New/Old Brass

wvbuckbuster

Handloader
Nov 5, 2015
2,417
1,943
Got a question. I have a few boxes of new never loaded brass that I'm not sure how old they are, maybe 15 years. Would you load as normal or anneal it before loading just because of its age? Brass looks good, no corrosion just slight dull patina from age. Just curious what others think. Thanks, Dan.
 
I have a box of Remington 7x57 brass that has never been loaded. The head stamp says R P 7MM. Nothing more, nothing less. I think I'll leave them be. might have a bit of collector value.

I also have five boxes of original Herters 7x57 brass for reloading. This is brass from when Herters was go gunny place before GCA68.

As to whether I would anneal or use as is, I see no reason to not use them as is or could anneal if they want to. They haven't been shot or reloaded multiple times so shouldn't have changed much. I'd say, "Your choice."
Paul B.
 
Load as normal and rock n roll

There's a lot of shooters who don't tumble that have brass looking far worse than your older but not really old brass

Nothing to worry about.

Load em' shoot em'
Load again, shoot again
Rinse and repeat

No worries
 
I'd just FLS them, check them over and use them. I don't anneal, not that I don't understand the benefits, it's just a cost and extra step for something I don't really need. I have brass loaded now that I first loaded ~15 years ago. A reflection on use given I don't put that many holes in paper per calibre per year. Mostly hunting
 
I agree with RL338 and some of the others, brass hardens with age. Anneal and clean your brass first. This will make it easier to work the brass during sizing and seating. I believe annealed brass will give you more consistent neck tension and less neck cracking over time.
 
I would just load them to your normal procedure. If you always anneal, then go ahead. If you don't normally anneal, then don't. If you sometimes anneal, then just slide them into your normal rotation.
 
Dan, a few years ago I was reading on another forum and this came up. Someone chimed in that they contacted one of the big guys; Hornady, Sierra, or whoever, and the expert said brass becomes brittle with age . I can’t say if takes10 years or 100 years to happen, but I think I would anneal just to be on the safe side, it certainly won’t hurt anything and you’ll only be out 10 minutes time and a little propane. It was either LRH or benchrest central if you want to try to look it up.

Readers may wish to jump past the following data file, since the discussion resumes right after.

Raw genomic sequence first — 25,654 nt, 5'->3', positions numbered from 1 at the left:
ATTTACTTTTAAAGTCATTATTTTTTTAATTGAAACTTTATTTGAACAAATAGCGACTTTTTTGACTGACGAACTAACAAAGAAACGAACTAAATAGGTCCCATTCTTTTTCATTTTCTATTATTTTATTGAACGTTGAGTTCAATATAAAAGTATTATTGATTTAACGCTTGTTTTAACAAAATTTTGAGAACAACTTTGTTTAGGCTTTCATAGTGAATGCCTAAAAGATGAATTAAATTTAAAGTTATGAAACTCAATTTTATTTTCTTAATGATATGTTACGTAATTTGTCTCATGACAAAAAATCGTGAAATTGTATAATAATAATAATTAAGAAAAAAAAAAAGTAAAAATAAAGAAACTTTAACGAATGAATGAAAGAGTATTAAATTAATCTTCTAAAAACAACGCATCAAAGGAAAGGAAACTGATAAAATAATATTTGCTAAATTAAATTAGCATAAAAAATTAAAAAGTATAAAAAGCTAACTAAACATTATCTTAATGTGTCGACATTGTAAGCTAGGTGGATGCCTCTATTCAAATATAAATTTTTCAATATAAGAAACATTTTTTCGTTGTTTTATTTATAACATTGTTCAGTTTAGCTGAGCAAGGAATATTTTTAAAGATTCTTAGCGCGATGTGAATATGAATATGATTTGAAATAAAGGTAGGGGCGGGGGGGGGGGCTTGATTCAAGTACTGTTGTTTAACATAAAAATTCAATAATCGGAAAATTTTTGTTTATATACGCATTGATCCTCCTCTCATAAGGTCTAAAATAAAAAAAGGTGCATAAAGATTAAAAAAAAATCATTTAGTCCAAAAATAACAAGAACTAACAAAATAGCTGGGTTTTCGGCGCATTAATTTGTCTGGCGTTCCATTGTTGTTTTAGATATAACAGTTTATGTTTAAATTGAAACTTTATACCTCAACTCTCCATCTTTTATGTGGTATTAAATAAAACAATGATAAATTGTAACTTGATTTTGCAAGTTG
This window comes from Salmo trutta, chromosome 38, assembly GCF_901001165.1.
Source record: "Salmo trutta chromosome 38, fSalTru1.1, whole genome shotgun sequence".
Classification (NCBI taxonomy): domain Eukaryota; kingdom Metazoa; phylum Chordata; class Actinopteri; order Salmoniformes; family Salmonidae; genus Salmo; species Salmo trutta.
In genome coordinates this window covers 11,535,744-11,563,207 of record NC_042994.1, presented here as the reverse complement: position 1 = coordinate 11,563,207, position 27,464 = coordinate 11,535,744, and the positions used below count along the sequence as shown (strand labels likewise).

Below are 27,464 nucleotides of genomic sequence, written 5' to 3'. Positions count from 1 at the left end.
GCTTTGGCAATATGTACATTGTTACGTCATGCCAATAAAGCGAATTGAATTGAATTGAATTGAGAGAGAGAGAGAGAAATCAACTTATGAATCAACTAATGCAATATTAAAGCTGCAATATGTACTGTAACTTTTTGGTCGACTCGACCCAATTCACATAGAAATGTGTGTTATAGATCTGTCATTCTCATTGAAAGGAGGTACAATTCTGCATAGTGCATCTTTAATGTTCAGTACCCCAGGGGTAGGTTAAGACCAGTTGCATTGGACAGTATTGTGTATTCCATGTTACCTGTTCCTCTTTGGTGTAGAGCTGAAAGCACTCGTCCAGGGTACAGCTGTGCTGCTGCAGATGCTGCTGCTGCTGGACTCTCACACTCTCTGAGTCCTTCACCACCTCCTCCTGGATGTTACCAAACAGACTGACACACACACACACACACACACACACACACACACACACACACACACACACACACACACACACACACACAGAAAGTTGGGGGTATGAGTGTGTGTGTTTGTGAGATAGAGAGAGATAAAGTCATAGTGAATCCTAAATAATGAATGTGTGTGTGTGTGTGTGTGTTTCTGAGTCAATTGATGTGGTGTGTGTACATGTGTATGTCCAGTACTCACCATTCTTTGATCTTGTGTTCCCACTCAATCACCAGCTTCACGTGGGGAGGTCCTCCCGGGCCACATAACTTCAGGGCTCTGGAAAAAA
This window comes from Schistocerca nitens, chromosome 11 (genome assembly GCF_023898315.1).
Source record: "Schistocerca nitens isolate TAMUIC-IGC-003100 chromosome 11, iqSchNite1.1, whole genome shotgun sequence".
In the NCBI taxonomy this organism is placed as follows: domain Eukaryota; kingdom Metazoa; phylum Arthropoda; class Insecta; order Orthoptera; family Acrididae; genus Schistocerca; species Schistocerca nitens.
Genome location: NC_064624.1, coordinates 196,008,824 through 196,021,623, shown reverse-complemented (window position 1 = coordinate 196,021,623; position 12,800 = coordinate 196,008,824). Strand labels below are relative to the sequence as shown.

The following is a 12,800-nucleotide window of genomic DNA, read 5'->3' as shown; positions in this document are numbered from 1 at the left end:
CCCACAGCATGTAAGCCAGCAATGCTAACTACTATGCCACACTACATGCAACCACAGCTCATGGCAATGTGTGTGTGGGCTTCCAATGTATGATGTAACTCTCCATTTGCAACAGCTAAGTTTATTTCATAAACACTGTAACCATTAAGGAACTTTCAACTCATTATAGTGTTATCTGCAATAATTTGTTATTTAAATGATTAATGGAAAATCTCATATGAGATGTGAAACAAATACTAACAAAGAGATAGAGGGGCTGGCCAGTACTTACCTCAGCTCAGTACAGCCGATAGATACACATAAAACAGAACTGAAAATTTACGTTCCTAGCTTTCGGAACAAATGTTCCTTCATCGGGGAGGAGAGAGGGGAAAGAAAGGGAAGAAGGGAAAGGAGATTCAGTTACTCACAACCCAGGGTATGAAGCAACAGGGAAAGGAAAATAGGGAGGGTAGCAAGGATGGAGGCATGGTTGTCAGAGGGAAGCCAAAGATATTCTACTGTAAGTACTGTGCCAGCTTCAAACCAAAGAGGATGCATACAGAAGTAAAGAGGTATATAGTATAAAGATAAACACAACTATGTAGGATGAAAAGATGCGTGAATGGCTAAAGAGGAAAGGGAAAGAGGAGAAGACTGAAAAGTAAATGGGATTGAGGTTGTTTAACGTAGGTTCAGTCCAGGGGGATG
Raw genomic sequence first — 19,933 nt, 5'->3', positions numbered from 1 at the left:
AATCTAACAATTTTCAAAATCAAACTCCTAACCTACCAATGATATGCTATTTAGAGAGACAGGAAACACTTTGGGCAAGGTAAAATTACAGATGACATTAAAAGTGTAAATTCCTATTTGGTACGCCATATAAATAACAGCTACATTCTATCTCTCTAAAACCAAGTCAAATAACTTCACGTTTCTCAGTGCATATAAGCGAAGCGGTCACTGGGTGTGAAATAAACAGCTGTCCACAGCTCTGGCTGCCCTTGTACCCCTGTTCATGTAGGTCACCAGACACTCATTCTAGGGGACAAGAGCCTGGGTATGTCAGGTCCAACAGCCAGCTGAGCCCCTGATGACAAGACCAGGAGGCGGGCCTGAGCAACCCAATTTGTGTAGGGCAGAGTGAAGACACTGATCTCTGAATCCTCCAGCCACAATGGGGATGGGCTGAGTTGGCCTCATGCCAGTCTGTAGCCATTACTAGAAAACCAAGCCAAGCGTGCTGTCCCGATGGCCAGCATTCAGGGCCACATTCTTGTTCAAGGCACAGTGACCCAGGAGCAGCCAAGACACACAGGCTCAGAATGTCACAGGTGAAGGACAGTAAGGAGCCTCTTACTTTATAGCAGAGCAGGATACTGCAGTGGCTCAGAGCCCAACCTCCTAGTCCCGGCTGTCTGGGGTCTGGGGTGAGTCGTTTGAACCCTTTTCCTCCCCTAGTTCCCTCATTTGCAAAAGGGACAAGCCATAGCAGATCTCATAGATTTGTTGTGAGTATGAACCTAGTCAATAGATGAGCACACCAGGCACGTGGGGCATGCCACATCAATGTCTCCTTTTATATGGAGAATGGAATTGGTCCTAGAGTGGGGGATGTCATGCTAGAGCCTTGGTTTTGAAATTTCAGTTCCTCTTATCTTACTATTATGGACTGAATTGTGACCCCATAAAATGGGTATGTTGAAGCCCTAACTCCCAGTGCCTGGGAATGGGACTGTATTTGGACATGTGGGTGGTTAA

Last edited:
This "old brass" is probably better quality than we get now. Just treat it no differently than your normal procedure. Size, load, shoot
 
Dan, a few years ago I was reading on another forum and this came up. Someone chimed in that they contacted one of the big guys; Hornady, Sierra, or whoever, and the expert said brass becomes brittle with age . I can’t say if takes10 years or 100 years to happen, but I think I would anneal just to be on the safe side, it certainly won’t hurt anything and you’ll only be out 10 minutes time and a little propane. It was either LRH or benchrest central if you want to try to look it up.

I thought I had a picture saved of them but I don't, but a couple yrs ago I was pulling some OLD reloads I got along with a gun..........was pulling them for the bullets and I saved the primers. I have an inertia bullet puller and I suppose it was a combination of the bullets being galded or welded fast to the neck, and the old brass being brittle, but about 1/2 dozen of them instead of the bullet coming out of the neck when I whacked the hammer against the floor, the WHOLE case separated at the shoulder junction, and the neck/shoulder of the case and bullet came off together. I still have them. Glad as heck I didn't try shooting them. But again, they were OLD. They were in the old dark green Remington Peters boxes, and the brass looked like it came from that era.
 
Good info. Most seem for annealing. Might just try 4 or 5 each way just to see what happens. Didn't mention but it is Norma 6.5x55 brass if you'd think that makes any difference. Was given some 30-06 brass the other day that was the dingiest looking brass I've ever seen, Mixture of different brands. Got it cleaned but haven't done anything with it yet. Will definitely anneal this stuff for sure. Right now, it's in the inactive reserve status. Dan.
 
I’d load it myself. I don’t that Age affects hardness on brass all that much.

I scored some olllllld WW 375 brass that I use to make 375 Improved and I’ve never had an issue.
 
I usually anneal after the fifth reloading. I have one 20 round batch of .375 H&H that I use in a Ruger #1 for shooting a cast bullet practice load. I started with new brass. Reloaded them and neck sized only for five times, then annealed them and did a full length resize. Did the same as before and at the fifth reload, annealed again with a full length resize. That brass has been loaded 20 times so far and the primer pockets are still tight enough for use. As the rifle is a single shot I don't crimp the bullets.
Paul B.
 
"That dang good for a belted case."

I know. However, it is a cast bullet load and not loaded anywhere near a max load. Load is used for fast reload practice. Haven't had the need to practice for the last few years as the private ranch I hunted on did not allow single shot rifles..
Paul B.
 
Back
Top